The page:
Carrol Daily Times Herald from Carroll, Iowa on November 4, 1970 · Page 14
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Carrol Daily Times Herald from Carroll, Iowa · Page 14

Carroll, Iowa
Issue Date:
Wednesday, November 4, 1970
Page 14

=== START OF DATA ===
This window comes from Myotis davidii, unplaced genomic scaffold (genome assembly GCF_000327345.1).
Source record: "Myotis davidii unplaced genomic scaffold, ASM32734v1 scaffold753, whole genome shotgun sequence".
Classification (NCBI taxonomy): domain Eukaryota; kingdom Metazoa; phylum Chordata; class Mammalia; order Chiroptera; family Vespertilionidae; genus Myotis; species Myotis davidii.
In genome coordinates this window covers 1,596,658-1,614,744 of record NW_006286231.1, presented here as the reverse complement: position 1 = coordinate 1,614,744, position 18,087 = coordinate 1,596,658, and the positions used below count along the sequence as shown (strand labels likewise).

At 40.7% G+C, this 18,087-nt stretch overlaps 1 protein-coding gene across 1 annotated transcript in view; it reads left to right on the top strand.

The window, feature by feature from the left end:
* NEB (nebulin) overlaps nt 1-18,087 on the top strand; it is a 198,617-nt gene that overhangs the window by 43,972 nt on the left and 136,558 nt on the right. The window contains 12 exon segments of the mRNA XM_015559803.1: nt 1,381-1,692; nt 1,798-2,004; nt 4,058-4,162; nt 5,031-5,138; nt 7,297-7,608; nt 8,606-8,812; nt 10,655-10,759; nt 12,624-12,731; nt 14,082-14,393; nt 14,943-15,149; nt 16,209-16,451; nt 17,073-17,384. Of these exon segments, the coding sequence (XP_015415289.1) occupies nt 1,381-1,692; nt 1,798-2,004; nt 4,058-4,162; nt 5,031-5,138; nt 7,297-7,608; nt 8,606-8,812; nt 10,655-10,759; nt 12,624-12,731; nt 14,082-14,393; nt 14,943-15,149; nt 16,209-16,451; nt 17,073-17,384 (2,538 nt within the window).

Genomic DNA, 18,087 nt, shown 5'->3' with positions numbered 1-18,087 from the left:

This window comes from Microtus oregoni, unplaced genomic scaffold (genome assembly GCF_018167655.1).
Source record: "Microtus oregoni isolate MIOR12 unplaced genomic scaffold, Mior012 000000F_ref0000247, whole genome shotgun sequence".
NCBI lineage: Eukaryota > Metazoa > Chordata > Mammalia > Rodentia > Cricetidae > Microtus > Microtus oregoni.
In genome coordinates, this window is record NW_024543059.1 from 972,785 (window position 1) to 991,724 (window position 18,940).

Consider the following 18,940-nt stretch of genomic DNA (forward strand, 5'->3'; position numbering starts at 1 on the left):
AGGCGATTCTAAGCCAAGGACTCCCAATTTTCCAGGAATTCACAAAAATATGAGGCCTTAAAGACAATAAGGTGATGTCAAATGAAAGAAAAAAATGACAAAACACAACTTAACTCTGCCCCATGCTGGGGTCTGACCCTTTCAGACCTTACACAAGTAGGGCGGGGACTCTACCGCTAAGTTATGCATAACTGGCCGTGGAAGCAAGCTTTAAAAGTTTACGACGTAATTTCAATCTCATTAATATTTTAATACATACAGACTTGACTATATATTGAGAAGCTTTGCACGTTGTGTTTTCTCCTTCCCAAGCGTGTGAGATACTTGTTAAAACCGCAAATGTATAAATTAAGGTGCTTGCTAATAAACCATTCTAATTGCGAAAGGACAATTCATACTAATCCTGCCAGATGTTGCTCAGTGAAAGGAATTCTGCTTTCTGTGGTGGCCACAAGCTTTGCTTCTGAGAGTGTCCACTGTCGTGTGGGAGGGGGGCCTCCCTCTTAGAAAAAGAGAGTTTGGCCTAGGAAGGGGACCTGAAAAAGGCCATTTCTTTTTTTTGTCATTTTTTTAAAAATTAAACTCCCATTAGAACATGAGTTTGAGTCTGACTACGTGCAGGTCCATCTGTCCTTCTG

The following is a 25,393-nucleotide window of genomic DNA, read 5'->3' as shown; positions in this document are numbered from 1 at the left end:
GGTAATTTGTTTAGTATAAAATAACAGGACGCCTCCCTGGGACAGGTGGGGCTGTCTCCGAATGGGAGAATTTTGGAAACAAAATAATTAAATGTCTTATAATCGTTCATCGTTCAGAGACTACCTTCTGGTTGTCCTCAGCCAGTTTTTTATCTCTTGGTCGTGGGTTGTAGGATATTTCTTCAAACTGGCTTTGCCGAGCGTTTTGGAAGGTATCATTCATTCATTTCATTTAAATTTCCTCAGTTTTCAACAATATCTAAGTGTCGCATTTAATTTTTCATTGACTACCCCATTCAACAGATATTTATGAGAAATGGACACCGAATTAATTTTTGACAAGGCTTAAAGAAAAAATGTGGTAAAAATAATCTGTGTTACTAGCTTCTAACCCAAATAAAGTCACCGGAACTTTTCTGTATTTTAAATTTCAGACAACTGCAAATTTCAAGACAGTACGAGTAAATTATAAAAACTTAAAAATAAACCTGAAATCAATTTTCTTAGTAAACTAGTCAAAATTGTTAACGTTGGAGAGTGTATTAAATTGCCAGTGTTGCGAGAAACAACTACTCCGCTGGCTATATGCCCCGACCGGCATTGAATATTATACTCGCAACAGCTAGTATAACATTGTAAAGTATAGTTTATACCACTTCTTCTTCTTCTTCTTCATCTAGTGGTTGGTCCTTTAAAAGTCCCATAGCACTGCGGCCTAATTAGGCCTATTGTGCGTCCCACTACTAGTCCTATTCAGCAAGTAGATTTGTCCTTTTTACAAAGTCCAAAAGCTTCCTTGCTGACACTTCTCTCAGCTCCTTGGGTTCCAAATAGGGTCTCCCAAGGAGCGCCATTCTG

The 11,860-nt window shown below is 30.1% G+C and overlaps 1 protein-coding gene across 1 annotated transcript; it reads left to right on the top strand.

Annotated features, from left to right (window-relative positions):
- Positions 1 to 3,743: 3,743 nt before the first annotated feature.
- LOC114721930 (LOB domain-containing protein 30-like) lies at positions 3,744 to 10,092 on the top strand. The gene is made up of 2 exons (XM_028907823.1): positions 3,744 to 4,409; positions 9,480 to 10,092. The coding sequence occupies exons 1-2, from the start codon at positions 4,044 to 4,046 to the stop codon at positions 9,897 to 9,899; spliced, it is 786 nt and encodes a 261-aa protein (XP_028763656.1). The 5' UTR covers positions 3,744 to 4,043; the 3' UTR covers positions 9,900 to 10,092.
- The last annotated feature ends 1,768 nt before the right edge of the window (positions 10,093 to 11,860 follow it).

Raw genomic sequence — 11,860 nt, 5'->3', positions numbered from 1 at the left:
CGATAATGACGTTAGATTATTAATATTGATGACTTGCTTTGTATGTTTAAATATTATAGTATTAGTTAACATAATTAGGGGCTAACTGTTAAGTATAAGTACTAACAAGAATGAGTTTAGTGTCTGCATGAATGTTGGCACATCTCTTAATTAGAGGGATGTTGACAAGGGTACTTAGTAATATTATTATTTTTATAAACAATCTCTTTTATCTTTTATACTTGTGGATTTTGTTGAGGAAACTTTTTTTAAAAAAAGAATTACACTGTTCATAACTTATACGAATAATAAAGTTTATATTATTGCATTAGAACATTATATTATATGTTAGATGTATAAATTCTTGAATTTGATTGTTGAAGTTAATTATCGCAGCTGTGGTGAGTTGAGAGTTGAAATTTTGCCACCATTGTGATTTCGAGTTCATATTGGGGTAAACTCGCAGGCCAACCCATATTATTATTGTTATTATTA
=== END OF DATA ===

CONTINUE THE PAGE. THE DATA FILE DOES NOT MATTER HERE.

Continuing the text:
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Your Personal Finance- College Costs Up Again This Year By CARLTON SMITH Four years of college can now cost as much as $19,040 in this Need a Better Cor or Truck? WE CAN HELP If you need a better truck or car, we can help. Can arrange all the financing you need. If you ore in business for yourself especially we can arrange easy terms for you, and you won't have to tie up your working capital. Come in and let us explain our various loan plans. Stretch out your payments for as long as 5 year* if you need to. Delbert L. Patrick Branch Manager Carroll Phone 712-792-4336 14 T!me» Herafef, Carrell, t«. Wednesday, Nav. 4, 1970 finance company Fort Dodge country — and that's a bare- bones "figure with little allowance for social activities and incidentals. Average four-year cost in 1970, for a cross-section list of 98 representative U.S. colleges and universities, is $12.770. It's an increase of 7.2 per cent over the 1969 figure — which means that college expenses have increased by nearly a fifth more than general living costs in the past year, as measured by the Consumer Price Index. A list showing annual expenses at 98 U.S. and seven Canadian colleges and universities is published yearly by an insurance company. Mutual of New York. The 1970 figures on four- year costs range from a low of $8,008 (University of Texas) to $19,040 (Columbia). They are conservative figures, covering only tuition and fees — shown separately on the MONY list — and board and room, plus a flat $500 to cover 'laundry, travel, books, clothes and other student needs." For many students, $500 a year for all incidentals would be austerity, if not impossible. It is possible, however, for some students to get by for less than the lowest figure on the list — at state-supported schools Where tuition is free or relatively low for residents. The MONY figures are based on fees for out-of-srtate students. What inflation has done to college costs becomes apparent when you look back at MONY'; figures for the past severa years. In 1970, at the 10 most expen give -school s, four-year costs ranged from $17,400 to $19,040 with fche average being $17,910. In 1965, tfie top 10 ranged from $13,280 to $14,260, with the average cost $13,624. In 1959, <fat top 10 ranged from $10,860 to $12,000, averaging $11,400. Thus, among the nation's most expensive colleges, costs rose 20 per cent in the six years following '59, then shot up nearly a third in the high-inflation years since 1965. In all, the av- rage cost is up 57 per cent. Among the economy schools an the MONY list — the 10 least xpensive: In 1959, four-year osts ranged from $5,500 to $6,00. By 1965 the range was $6,80 to $7.212. This year it's $8,08 to $9,020. Average four-year cost among h e s e least-expensive schools ose 17 per cent in the first six ears, and 23 per cent from '65 o '70 — up 44 per cent for the -hole period. The bargains in education ap- ear to be in Canada. The high- st four-year cost there — at rtcGill, a top-rated university — is $10,240. Average for the even Canadian schools on the ist is $8,380. That's $4,390 below he U.S. average — 34 per cent ess. At Saskatchewan U., you :an get by for $1,828 a year. As for college costs anywhere, VIONY points out that four-year x>tals shown this year are 'based on today's costs, and ll probably be higher by the time four years have elapsed." Anyway, we can be itihankful that people have smaller fami- ies than, say, rabbits. If you had 98 sons and daughters, and sent one to each of the U.S. col leges on the MONY list, it would cost you $1,251,488, just at this year's prices. WANT A DATE? You get a date on every package of Gus Glaser Wieners, Smorgasbord Pak, Gourmet Pak, Ham Slices, all of the new vacuum packaged sliced luncheon meats. You and your butcher know it's fresh because you can see the date stamped on every package. The first number is the month, the second number is the day and just by looking, anyone can tell the last day the meat is guaranteed fresh. "Geta date with Gus* and get meat that is guaranteed fresh. .-•••»,<•• - v • < ..i: j."T:>\V .-. V v •. »<* VJ: • ' GUS GLASER MEATS,. INC. FORT DODGE, IOWA Youth Collect for UNICEF in Area (Times Herald Newt Service) WESTSIDE — The Junior High Youth Fellowship of the United Presbyterian Church in Vail and Westside collected for UNICEF in their respective towns on Saturday evening Oct. 31st. A door to door collection started in each of the towns at 5 p.m., and resulted in over $44 being collected in Westside and about $25 in Vail. Thirteen young people, includ ing members and guests, took part in the project at Westside The Vail group joined them for a party alt the dhurch basement following the soliciting. A bon fire and marstoialtow roast a the Westside park concluded th< evening. Rev. Ion Swedberg and Mrs Freddie Podey from Vail and Mrs. George Coffin and Mrs Ray Peters from Weatside as sisted witih the party and ar rangements. In 1864, Gen. Jubal Early o the Confederate army levied ransom of $200,000 on the city o Frederick, Md. Questions, Answers on Tax Matters This column of questions and answers on fpdcrnl tax matter* Is provided by the local office of the V.S. Internal Hevpnun 'ervire and Is published as n nubile service to taxpayers. The -olumn nnnwer.ii questions most frequently anlted by taxpayers. Q _ My children are now in chool and I've started back 0 work. My husband is claim- ng all our exemptions on his ob so what should I do on mine? A — Since the same exemp- lon should not be claimed by wo taxpayers, do not claim ny withholding exemptions on /•our job unless your husband rops them. To avoid owing additional ax at the end of the year, you may want to have your em- iloyer withhold taxes on the asis of no exemptions or at single person's rate. In many ases where both husband and vife work, not enough is with- leld to meet their full tax li- bility. Q — Can I give my 16-year Id son a shotgun and take him hunting with me without break- ng any federal gun law? A — Yes. Under the 1968 Gun Control Act your son may not buy a shotgun or ammunition or it until he is 18. However, ,his does not mean that you cannot supply him with what he needs. Q — I don't understand the erter I got from IRS. What should I do? A — Contact your local IRS office and explain the situation to them. Identify the letter you received so the person helping you can advise you as to what action may be necessary. Q _ Some of the deductions 1 claimed were disallowed because all I had were checks made out to cash to back them up. I thought checks were good records? A — They are in most cases but a check made out to cash does not indicate the nature of the expense. To substantiate an expense your records should indicate the date paid, amount and nature of expense. Q _ | work for my room and board 'at college. Is this taxable? A — In your situation it probably will be. The fair market value of the room and board should be added to any other income you have. If the total is $1,700 or more a tax return must be filed. Room and board would not be taxable if they are furnished on the employer's premises and for his convenience. In addition, acceptance of the lodging must be a condition of employment. A typical example of this would be a camp counselor. Accept Measures Shocked by terrorism, most Canadians accept the government's stringent measures to combat it. Left, guards check visitors to Montreal's provincial court building. Right, for the first time in history troops guard government buildings. Ugly Mood Pervades Quebec— 'String 'Em Up by Their Feet 9 MONTREAL (NEA) — A policeman and an army sentry stopped a long-haired student outside a side entrance to the University of Quebec the other day. It was a routine detainment for purposes of identification. But in a moment a small, curious crowd had gathered, led by a chunky Australian immigrant who urged the officers to, "Give 'em what for, mates, put his .... in jail." It was typical of the mood of this city and this province today. As elsewhere, there has never been wide sympathy in Canada for those people popularly associated with the revolutionary left — students, Communists or whomever. The mayor of Montreal once said bluntly: "Hippies are not welcome in our city." But now what was once merely suspicion has turned to open animosity. Shocked by the recent terrorist kidnapings and murder, buffeted again by the government's imposition of near-martial law restriction, Canadians of varied backgrounds have reacted with rare, sometimes ugly, unanimity. They want justice done, a return to normalcy — and they want it by whatever means necessary. The means the governmen is using are harsh: abrupt cur tailment of individual freedoms Using a World War II "War Measures Act," half of Can ada's combat military — per haps 11,000 troops — have been moved into action to crush "potential civil insurrection." Along with an equal number of police authorities now have almost unlimited power to arrest and detain anyone at any time. There has been some muted utrage at the severity of this dominion reaction. T. C. Dougas, head of the minority Na- lonal Democratic party, says: 'It's like surgery to cure a cold. We can't defend democracy by eroding it." In the long run, perhaps, his words are likely ;o characterize the present situation. But, in the short run, the characterization is completely the opposite. Rather than arguing, many Canadians seem to accept, even enjoy, the emergency jerk to law and order. Pollster George Gallup has determined that 51 per cent of Canada's population (and 54 per cent of Quebec's) agree with the "get-tough" policy concerning leftists. Thirty-seven per cent more feel things should be even tougher. Everywhere here, there are signs of a sentiment that is at least excessive and at most dangerous. Robert Limieux, young, angry attorney who has represented the Quebec terrorists during this current period (and has been jailed for the association), says he has received a letter from "the Canada Vigilantes" which ad vises him that someone wouk "come and slaughter you am yours." Letters to the editors of vari ous French-language newspa pers cry, "au poteau" (to the gallows) with revolutionaries Ladies in some sections of Mon treal offer hot soup in gratitud for the presence of federa _uards with Sten submachine guns. Work-a-day types such as taxi driver Harold Unger sums it up: "Those . . . ter- •orists should be strung by the eet. Give me five minutes in room with one of them. I tell you, I'd know what to do all right." And not only does the sentiment stem from the people, but rom some of their representa- ;ives as well. There is talk in ;he legislature about reinstating the death penalty. The minister of defense has speculated about the possibility of increasing Canada's military strength (now only 90,000). Police in Montreal have been quoted as hoping the new laws "give us a chance to pick up some . . . ... we never could before." The mayors of some towns have hinted they may begin taking repressive steps against "wrong-thinking" political enemies. "I tell you," says one Ottawa educator, "I've never seen such a mood in Canada — it could lead to almost any- BRENNY'S Lowest Everyday Shelf Price in Town Prices effective thru Men., Nov. 9—FREE $90 THIS WEEK—N. Purchase Neceiidry—Save Tap* OPEN 8 a.m. to 6 p.m. Mon., Tues., Wed., Thurs. and Sat. — 8 «.m. to 9:30 p.m. Friday TURKEY DINNER Sun., Nov. 8 3 p.m. to 7 p.m. PORK STEAK OSAGE PEACHES No. 2'/2 Cans til Lean, Meaty VAN CAMP PORK & BEANS No. 2 Cans 89c 4 Lb Preserves '%?«>»•- ..... 2 >•• 49c Cucumber Chips s '"-'»' 29c Salad Dressing *'"'" * 29c Ripe Olives u " w ~- 29e Relish e "-"'-°"T- ......... .« « 29e Ketchup "•!" 3 Hi-C Orange 3 4 -" 89c Tomato Juice -"""""*-«••«• 29c '?» MdiMlman — Apple, M No. 2 m\9 •••••• Pie rilling Fruit Cocktail ih "'"~ 4 "• $1 Beef Stew D " """».. 59c CHICKEN NOODLE Shurfin. -__ for Shurfm* CAKE MIXIS—FROSTING or Brownie Mix --«-•». 29c Facial Tissue' 4 - $1 Coffee ™'"-"—2 us Sandwich Bread 3 *" 89c Morrell BACON ENDS -. ,„ Morrell CHOPPED PORK (An 8-0*. pkg. (•' 69c is $1.38 a Ib.) Country Style 4H A SAUSAGE Lb 4»C GROUND BEEF 3 Lbs$ 1 69 Wilson m ft BRAUNSCHWEIGER u 49C P. Wenzels Host Weekend Guests (Times Herald New* Service) WESTSIDE - Weekend guests of Mr. and Mrs. Philip Wenzel and Sylvia were Mr. and Mrs. John Derby and Mikel, and Paul Wenzel from Sioux City and Susan Wenzel of Omaha. Mr. and Mrs. Lony Bartels and family of Des Moines were Saturday supper guests of Mr. aind Mrs. Otto Massman. Mr. and Mrs. Dennis Peters and Chriatene of Omaha spent Saturday and Sunday witih Mr. and Mrs. James Clark and also visited oither relatives and friends. A surprise -pink and blue shower at the Arnold Brus home at Manning Saturday evening honored Mrs. David Maasen of Des Moines. Mrs. Dale Musfeldt of Des Moines was the hostess. Mrs. Glenn Lenz, Mrs. Dennis Maasen, and Mrs. Donald Maasen and Darlis from Westside were among the guests. thing." And former Prime Minister John Ditfenbaker adds: "Some are on the verge of taking revenge in their own hands." In fairness, it should be said that the emotions of the nation, and especially Quebes Province, have been strained to their limits by terrorist arrogance and demand. Federal troops and upgraded police powers have helped ease the tension by cutting the crime rate as much as 80 per cent in some areas, pushing the terrorists at least out of sight and eliminating the possibility of additional disruption. Yet there is something contradictory about a democratic nation taking so easily to what amounts to a police state. When the federal crackdown began, one of the early morning raids was made on a variety store owned by Cecile Pacquette. It was a heavy-handed error. But after the squad cars had left, and the shaken Mrs. Pacquette was safe again, she did not complain. All she could meekly say was, "I suppose everyone can make a mistake." TO SUM IT ALL UP uni A Photograph album that will make you a better collector. Bananas Lb tOc RED POTATOES 20 - 69c Lange's First Choice or Wellesley Farm Ice Cream Gal 59 Detlefsen Hosts Duplicate Bridge (Times Herald News Service) MANNING - Max Detlefsen was host to the Manning Duplicate Bridge Club on Saturday |evening, Oct. 31, at the Ameri- i can Legion Hall. Four tables j were directed in play by Charles Walker of Denison. Bet-nice Ohde and Dorothy Arp of Manning placed first; Agnes Wansing, Denison and Alma Schelldorf, Manning, second; Max Detlefsen and Willis Puck, Manning, third. Evelyn Polking will host the club in two weeks. inimount... No due ... Ho Corners... No fuss. C. R. Gibson brings you a Photograph Album worthy of your selection . . . Large 11% x 12Vi in. Just lift the acetate sheet and place your pictures where you will. Bound, in almost indestructible, richly grained heavy vinyl. Available w Red, Sand Beige, Brown, Greet and White. K2325 $6.00 K25 Refill set $3.00 Available at STONE'S Carroll, Iowa THANK YOU My sincere thanks to the voters of Carroll County for your support of me as Democratic Candidate for County Supervisor, Second District. WALTER KOSTER 2nd District Supervisor